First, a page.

If you haven’t booked your tickets yet, don’t miss out. You can find full details and book here.
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The World Health Organization (WHO) estimates there are currently more than 700,000 suicides a year worldwide, and for each suicide there are more than 20 suicide attempts. Every suicide is a tragedy that profoundly affects families, friends, colleagues and communities.
Although mental health remains one of the leading causes of death and disability across the world, too often in society we fail to address it, talk about it or invest in preventing it.
Attention on prevention
This Suicide Prevention Week focuses on encouraging people to talk about mental health and suicide awareness and prevention. It’s an opportunity and reminder for people to hit pause for a moment and come together to check-in on their mental health.
“Most of us would not hesitate to go to the doctor for regular tests and check-ups if we had concerns about our physical health,” says Jacobs Global Vice President of Health, Safety and Environment Paul Hendry. “But when was the last time you had a mental health check-up? We often only seek help with our mental health when we’re already in crisis.”
In 2020, Jacobs developed a free mental health check-in tool called One Million Lives to help enhance users’ understanding of their current state of mind and provide proactive strategies for personal mental health development. Available for free, the tool is accessible to everyone — no matter where they live, who they are or the organisation for which they work.
“We recognised that the lives of our employees’ family and friends can impact the day-to-day lives of our employees, so we wanted this to be a free resource for all to use and share,” continues Paul. “Our goal with One Million Lives is to break down the barriers that hinder honest conversations about mental health and encourage an open culture of support. By completing a regular check-in, people will ideally be better equipped to assess early indicators of challenges, start positive and active conversations, get support much earlier, and develop appropriate coping mechanisms and resiliency.”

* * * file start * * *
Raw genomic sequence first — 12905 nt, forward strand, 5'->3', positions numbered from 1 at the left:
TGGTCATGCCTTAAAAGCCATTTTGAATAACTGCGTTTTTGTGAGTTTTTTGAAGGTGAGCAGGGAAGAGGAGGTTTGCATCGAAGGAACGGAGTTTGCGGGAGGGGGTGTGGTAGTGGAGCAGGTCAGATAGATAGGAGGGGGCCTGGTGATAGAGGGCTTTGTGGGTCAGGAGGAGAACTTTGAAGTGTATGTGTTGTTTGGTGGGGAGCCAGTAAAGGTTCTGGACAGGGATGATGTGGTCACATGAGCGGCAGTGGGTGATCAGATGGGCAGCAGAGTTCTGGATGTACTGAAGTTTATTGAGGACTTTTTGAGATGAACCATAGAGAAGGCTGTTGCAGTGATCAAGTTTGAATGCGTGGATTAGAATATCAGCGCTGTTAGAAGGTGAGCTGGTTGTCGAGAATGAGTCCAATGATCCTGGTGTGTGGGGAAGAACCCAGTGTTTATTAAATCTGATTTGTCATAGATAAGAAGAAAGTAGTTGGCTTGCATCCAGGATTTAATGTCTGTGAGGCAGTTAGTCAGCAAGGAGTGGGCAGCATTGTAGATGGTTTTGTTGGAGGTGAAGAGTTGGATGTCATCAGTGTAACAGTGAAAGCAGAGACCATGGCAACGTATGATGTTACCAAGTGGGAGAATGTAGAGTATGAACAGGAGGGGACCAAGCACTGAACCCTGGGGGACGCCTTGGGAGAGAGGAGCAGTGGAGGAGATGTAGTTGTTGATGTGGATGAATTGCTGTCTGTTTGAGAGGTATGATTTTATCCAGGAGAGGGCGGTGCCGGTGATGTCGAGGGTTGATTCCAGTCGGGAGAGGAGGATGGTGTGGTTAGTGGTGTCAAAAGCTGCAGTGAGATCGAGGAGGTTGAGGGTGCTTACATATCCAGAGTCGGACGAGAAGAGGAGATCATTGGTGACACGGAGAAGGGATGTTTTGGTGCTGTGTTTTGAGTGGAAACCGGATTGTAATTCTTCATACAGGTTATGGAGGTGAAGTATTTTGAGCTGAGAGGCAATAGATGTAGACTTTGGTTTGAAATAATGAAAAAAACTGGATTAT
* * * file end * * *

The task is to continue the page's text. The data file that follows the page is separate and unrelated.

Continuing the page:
UK Government’s 5-year, cross-sector strategy
To raise awareness about prioritising mental health and resilience, this week U.K. Member of Parliament (MP) Liz Twist invited Jacobs to host a drop-in session for MPs, to learn more about resources – like the free One Million Lives mental health check-in tool and other online resources – and support that charity R;pple and organisation Make A Difference Media provide.
A passionate campaigner on suicide prevention, Liz Twist says, “Every suicide is a tragedy, and most often a complex one with no single cause. However, statistics do show that middle-aged men, particularly those in the construction sector, are some of the most at risk. It was therefore encouraging to see so many colleagues attend the parliamentary drop-in session I hosted this week with Jacobs and charity R;pple and Make A Difference (MAD) to raise awareness during Suicide Prevention Week and learn more about services available to those who are struggling.”
“It has also been good to see the issues within the construction sector being recognised within the new National Suicide Prevention Strategy,” she explains. “I am pleased to see more organisations focusing on the importance of positive mental health as a step to preventing suicide and I urge colleagues and constituents of mine to look at services such as the One Million Lives app and to check-in on your mental health.”
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Building business resilience starts with creating the right culture for your workforce, according to the latest insights from independent professional services consultancy Barnett Waddingham (BW).
In-depth research by BW concludes ‘people risk’ – the financial or human risks associated with poor employee relationships – is a real and uncertain thing. Yet supporting employees to build a culture of resilience in the workforce is crucial if you want to build a robust, sustainable business that can develop and thrive.
Responsibility for organisational culture starts in the boardroom
A sustainable business built on resilience will be better able to deal with times of stress and have a sound future based on firm foundations. And it must become self-sustaining – so normal you don’t even think about it – and part of your DNA as an employer.
The responsibility for nurturing such a culture must start at the top with the board and senior executives.
Since the lockdowns of the Covid-19 pandemic, building employee resilience and, in turn, business resilience have moved up the board’s agenda. Many employees have reappraised their expectations of working life and decided to make permanent changes to their work life/balance.
One-third of workers have changed jobs up to two times in the past two years, with a further 10% changing employers between three and five times.
Research considers influence of the C-suite
We know happy and fulfilled workers are more engaged and productive – a core element of a resilient business. But how can the C-suite influence this beyond financial incentives?
BW’s research considers key issues including:
• the post-pandemic needs of employees;
• building resilience in your workforce;
• creating a strong workplace community; and
• unifying business objectives and culture through leadership.
Read the full report and access further insights for business leaders from BW at https://bit.ly/3sxGhi9